Core Data, transient properties and saving

  • Hi Guys,

    Has anyone come across this before? I've looked online and I think I
    know the problem but the solution is evading me!

    I have an NSManagedObject that represents a text file, the text itself
    is saved to a text file and the file's attributes are stored in the
    persistent store (much the same way Xcode works).  The file has a non-
    optional, transient property isEdited (default is NO) that gets
    updated to YES when the text is edited and then set to NO when the
    text itself is saved to the locations specified by the file's path
    property.  However if I want to save an individual file and then save
    any changes to the object graph subsequent fetches with the predicate
    @"isEdited == YES" does not return any other edited files.

    So saving the store has turned all my file objects into faults.
    However as all my files are in a source list, after saving one file
    selecting one of the other files I know to be edited and then trying
    to fetch again returns the selected file.  Therefore the fault seems
    to be fired by my tree controller and the isEdited value is correct.

    In practice a user will edit multiple files and then save one of them,
    then try to quit the program which tries to fetch any edited files and
    throw up a dialog asking the user to save all the other edited files,
    but as the other edited files are faults the fetch returns no edited
    files and the program quits.

    How can I work around this?  I could always walk the tree and ask each
    file if they're edited, but a fetch seems cleaner.

    Thanks for any pointers,

    Jon
  • As a summary, you can't fetch or sort against transient properties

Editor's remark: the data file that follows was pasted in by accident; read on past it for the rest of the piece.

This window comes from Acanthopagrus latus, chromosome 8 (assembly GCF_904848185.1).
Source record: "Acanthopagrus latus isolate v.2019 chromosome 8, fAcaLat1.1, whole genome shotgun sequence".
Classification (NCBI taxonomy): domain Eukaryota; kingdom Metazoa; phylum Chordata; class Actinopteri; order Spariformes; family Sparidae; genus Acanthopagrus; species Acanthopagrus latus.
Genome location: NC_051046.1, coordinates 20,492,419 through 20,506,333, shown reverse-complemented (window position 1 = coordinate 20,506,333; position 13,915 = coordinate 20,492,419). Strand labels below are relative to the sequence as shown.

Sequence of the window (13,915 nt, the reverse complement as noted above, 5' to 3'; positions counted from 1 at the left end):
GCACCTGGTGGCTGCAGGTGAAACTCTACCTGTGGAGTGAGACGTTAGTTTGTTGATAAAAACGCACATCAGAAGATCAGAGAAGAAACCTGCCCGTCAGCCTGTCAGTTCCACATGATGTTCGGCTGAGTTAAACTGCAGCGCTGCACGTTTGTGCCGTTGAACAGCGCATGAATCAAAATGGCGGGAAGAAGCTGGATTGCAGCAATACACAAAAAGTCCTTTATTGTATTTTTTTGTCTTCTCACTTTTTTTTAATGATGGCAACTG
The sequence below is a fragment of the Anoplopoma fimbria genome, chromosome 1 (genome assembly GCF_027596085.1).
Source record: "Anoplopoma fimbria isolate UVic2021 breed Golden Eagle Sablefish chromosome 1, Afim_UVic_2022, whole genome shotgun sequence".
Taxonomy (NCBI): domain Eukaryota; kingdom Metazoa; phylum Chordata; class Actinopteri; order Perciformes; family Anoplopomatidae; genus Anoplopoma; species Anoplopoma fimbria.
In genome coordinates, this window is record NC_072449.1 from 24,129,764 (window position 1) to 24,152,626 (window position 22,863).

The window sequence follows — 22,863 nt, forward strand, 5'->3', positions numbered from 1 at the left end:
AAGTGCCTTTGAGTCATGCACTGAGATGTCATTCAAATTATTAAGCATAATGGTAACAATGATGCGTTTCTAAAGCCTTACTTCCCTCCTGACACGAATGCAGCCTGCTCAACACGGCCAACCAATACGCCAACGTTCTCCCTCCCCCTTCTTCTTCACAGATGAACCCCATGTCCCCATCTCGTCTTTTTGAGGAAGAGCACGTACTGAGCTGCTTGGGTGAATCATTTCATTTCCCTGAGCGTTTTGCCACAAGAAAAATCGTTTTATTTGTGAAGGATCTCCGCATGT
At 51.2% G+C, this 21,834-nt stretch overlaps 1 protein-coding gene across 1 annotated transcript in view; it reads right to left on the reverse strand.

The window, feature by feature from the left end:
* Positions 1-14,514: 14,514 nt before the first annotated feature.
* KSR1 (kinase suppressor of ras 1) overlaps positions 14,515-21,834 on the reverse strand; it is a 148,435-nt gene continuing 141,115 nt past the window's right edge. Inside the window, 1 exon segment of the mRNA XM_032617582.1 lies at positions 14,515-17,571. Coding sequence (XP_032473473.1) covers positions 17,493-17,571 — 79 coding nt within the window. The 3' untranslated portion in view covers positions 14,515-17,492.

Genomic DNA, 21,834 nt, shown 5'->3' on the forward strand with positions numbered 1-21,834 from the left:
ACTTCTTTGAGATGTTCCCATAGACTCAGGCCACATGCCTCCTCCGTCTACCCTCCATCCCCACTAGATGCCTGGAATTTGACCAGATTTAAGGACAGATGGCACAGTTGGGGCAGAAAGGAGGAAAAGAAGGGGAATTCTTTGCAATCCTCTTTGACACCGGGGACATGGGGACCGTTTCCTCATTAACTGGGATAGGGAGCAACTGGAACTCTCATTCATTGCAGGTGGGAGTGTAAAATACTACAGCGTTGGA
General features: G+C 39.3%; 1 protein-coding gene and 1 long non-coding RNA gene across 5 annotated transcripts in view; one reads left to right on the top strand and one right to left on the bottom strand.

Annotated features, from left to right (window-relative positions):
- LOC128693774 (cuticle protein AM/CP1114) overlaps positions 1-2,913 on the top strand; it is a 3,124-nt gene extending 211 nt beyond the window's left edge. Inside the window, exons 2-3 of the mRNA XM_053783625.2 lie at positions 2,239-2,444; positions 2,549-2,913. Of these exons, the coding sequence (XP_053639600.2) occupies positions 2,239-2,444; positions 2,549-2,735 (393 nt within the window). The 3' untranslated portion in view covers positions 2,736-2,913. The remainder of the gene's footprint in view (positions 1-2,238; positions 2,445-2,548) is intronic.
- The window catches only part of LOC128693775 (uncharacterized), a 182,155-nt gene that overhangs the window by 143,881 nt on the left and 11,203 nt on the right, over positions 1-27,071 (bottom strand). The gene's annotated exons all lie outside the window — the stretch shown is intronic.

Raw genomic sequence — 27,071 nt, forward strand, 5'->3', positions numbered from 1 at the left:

reliably.  They don't exist in the persistent store (database).

    The in memory filtering will apply your predicate to any dirty
    objects to reconcile unsaved changes with the results from the
    persistent store.

    > So saving the store has turned all my file objects into faults.

    Not exactly, the managed objects are marked clean (not dirty) after
    saving.  Since the objects are no longer dirty, the MOC's filtering
    will not post process them for unsaved changes.

    > How can I work around this?  I could always walk the tree and ask each
    > file if they're edited, but a fetch seems cleaner.

    You should probably keep an NSSet of "edited" objects.
    Alternatively, you could make it a persistent property and manage the
    consequences of that.
    --

    -Ben
  • Thanks for the quick reply Ben and your explanation of what's going on.

    I've just re-read the Fetching section of the Core Data Programming
    Guide and its glaring at me not to fetch using transient attributes.

    I appreciate your help.

    Jon

    On 23 May 2008, at 22:32, Ben Trumbull wrote:

    > As a summary, you can't fetch or sort against transient properties
    > reliably.  They don't exist in the persistent store (database).
    >
    > The in memory filtering will apply your predicate to any dirty
    > objects to reconcile unsaved changes with the results from the
    > persistent store.
    >
    >> So saving the store has turned all my file objects into faults.
    >
    > Not exactly, the managed objects are marked clean (not dirty) after
    > saving.  Since the objects are no longer dirty, the MOC's filtering
    > will not post process them for unsaved changes.
    >
    >> How can I work around this?  I could always walk the tree and ask
    >> each
    >> file if they're edited, but a fetch seems cleaner.
    >
    > You should probably keep an NSSet of "edited" objects.
    > Alternatively, you could make it a persistent property and manage
    > the consequences of that.
    > --
    >
    > -Ben
previous month may 2008 next month
MTWTFSS
      1 2 3 4
5 6 7 8 9 10 11
12 13 14 15 16 17 18
19 20 21 22 23 24 25
26 27 28 29 30 31  
Go to today